display.setOffset() is scoped to graphics context while I would not expect it to be

Tentatively filing this as a bug because it might be a matter of opinion what the correct behavior is.

Given the following code, I expect the rectangle to be drawn at 0,0 into the image buffer and then the image buffer to be drawn at 20,30 to the screen. Effectively, the rectangle's top-left corner then appears at 20,30 on screen. Because to me, the graphics context is different from the display context.

function playdate.update()
    gfx.drawRect(0,0,40,50) -- or any other draw call like text, image, etc.

In reality the rectangle appears at 0,0 on screen.
This bothers me when trying to create a screen shake effect from within a gfx context. I wrap my entire game loop in a gfx context for hygiene; I don't want any gfx from the previous frame to spill into the current frame logic.

What do y'all think about this?

As I understand it, this is the difference between graphics and display: graphics is about drawing, but with display you’re changing a lower level screen thing.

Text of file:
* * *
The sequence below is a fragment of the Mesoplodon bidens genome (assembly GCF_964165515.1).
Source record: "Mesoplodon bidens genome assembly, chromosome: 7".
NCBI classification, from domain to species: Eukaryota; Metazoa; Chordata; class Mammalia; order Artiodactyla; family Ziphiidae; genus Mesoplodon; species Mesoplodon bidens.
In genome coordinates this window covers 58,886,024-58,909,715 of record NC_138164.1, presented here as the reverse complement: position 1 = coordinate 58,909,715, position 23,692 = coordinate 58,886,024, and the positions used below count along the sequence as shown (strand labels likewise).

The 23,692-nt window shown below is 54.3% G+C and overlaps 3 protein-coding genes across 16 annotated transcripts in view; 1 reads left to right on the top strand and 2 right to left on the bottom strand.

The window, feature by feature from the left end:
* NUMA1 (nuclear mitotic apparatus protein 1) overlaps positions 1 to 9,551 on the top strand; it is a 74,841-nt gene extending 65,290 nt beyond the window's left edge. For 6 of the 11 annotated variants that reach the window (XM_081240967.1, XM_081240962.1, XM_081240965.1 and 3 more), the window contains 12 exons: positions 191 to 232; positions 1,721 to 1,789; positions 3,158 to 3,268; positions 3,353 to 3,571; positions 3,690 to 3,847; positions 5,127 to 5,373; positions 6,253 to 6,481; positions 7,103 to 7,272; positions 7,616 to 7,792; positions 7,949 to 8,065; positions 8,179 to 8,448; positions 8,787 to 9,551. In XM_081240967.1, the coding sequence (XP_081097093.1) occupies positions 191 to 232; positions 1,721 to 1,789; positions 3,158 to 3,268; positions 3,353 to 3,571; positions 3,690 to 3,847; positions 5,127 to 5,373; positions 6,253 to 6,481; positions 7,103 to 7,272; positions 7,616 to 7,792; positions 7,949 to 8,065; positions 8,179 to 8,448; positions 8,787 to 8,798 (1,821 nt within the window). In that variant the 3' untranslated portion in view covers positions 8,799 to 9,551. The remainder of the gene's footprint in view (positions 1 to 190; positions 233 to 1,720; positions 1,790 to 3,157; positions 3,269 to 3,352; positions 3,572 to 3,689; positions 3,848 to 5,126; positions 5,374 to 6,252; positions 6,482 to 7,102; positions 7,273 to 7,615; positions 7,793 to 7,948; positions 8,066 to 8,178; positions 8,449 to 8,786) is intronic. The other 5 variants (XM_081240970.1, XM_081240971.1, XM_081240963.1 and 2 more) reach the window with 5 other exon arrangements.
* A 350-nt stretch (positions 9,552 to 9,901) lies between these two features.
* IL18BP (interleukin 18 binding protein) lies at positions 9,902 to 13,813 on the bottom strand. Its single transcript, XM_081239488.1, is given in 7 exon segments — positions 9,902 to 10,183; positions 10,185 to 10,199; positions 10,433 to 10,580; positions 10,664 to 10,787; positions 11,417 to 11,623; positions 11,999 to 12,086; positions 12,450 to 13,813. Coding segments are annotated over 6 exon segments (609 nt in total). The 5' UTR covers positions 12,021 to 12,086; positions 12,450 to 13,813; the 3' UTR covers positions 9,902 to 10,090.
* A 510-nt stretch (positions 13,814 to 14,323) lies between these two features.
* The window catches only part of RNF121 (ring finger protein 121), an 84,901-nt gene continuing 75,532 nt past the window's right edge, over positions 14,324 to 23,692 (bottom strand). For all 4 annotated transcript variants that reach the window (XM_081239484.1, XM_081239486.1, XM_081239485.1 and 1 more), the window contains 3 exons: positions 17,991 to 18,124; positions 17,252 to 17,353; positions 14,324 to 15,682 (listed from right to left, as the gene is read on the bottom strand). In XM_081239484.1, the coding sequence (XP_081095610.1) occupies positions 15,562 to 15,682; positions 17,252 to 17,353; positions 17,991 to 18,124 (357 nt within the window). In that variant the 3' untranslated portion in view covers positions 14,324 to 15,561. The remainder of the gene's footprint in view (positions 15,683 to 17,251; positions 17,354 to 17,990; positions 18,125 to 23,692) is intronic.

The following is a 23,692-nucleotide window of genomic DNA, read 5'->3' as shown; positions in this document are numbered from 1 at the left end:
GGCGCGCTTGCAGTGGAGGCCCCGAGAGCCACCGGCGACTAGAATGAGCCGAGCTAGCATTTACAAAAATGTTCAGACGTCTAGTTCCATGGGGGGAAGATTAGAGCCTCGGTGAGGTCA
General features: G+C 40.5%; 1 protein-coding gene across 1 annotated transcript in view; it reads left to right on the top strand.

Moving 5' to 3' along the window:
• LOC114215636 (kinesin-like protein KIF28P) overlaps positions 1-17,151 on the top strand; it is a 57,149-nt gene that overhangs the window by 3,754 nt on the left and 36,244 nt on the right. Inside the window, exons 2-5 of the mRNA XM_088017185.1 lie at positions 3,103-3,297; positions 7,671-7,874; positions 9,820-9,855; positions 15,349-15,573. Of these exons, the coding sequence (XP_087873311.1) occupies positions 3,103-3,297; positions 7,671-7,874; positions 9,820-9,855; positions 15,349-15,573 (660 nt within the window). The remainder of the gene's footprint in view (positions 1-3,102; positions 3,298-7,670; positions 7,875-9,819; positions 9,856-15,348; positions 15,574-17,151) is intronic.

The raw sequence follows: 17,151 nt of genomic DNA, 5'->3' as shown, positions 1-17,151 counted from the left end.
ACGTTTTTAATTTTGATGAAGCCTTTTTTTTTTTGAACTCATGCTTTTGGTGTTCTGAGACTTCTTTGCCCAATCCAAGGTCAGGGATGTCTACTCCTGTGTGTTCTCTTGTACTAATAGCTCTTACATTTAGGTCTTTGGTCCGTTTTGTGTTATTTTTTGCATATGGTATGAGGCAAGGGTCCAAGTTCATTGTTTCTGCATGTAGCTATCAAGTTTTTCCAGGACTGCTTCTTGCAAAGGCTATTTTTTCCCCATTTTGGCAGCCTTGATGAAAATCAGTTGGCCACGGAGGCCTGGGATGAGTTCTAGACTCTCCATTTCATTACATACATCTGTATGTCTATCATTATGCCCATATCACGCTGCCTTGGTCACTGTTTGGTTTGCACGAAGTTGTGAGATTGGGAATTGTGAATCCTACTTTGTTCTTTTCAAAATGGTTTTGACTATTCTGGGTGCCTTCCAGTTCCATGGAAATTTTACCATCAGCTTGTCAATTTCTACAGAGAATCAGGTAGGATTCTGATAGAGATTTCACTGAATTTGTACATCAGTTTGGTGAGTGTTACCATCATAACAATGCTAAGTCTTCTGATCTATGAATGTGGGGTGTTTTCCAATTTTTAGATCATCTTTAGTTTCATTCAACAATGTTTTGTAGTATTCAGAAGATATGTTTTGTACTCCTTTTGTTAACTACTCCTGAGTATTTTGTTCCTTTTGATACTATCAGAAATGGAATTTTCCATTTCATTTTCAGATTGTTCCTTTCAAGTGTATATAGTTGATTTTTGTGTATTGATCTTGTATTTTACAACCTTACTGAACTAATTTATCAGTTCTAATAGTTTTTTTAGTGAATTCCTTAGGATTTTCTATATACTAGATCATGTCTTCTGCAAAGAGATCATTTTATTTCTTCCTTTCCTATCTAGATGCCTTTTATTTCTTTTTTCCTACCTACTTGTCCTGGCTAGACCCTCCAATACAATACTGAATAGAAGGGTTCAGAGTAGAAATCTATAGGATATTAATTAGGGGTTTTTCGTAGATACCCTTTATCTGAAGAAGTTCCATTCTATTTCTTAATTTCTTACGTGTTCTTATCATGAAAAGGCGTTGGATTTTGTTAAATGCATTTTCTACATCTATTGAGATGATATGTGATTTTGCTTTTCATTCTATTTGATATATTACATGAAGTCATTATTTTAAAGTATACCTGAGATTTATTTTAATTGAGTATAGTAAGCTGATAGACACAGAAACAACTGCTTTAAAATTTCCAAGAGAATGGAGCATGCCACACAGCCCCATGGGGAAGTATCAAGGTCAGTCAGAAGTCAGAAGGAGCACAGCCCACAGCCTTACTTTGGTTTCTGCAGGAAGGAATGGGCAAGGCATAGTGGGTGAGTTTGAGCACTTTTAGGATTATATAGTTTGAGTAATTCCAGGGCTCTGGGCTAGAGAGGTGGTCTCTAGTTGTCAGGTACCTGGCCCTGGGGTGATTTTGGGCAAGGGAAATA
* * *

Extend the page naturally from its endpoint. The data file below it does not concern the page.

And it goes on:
If you draw the rectangle once, then animate display.setOffset each frame, what happens?

That's right, the display effects (scale, mosaic, offset, invert) are applied to the frame buffer data as it's sent out to the display. It's completely separate from the graphics context.

I'll file an issue to note this in the docs.

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If I understand you correctly, your expectations match mine. It seems I have found a bug then, right? (see sample code)

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D'oh! Yep, you're right, I'm storing and restoring the framebuffer state in push/popContext because that's where I put the draw offset, cliprect, and stencil. But it doesn't make sense at all for the display effects. I'll separate those two. Thanks for clarifying, I wasn't paying enough attention when I read your post. :frowning:

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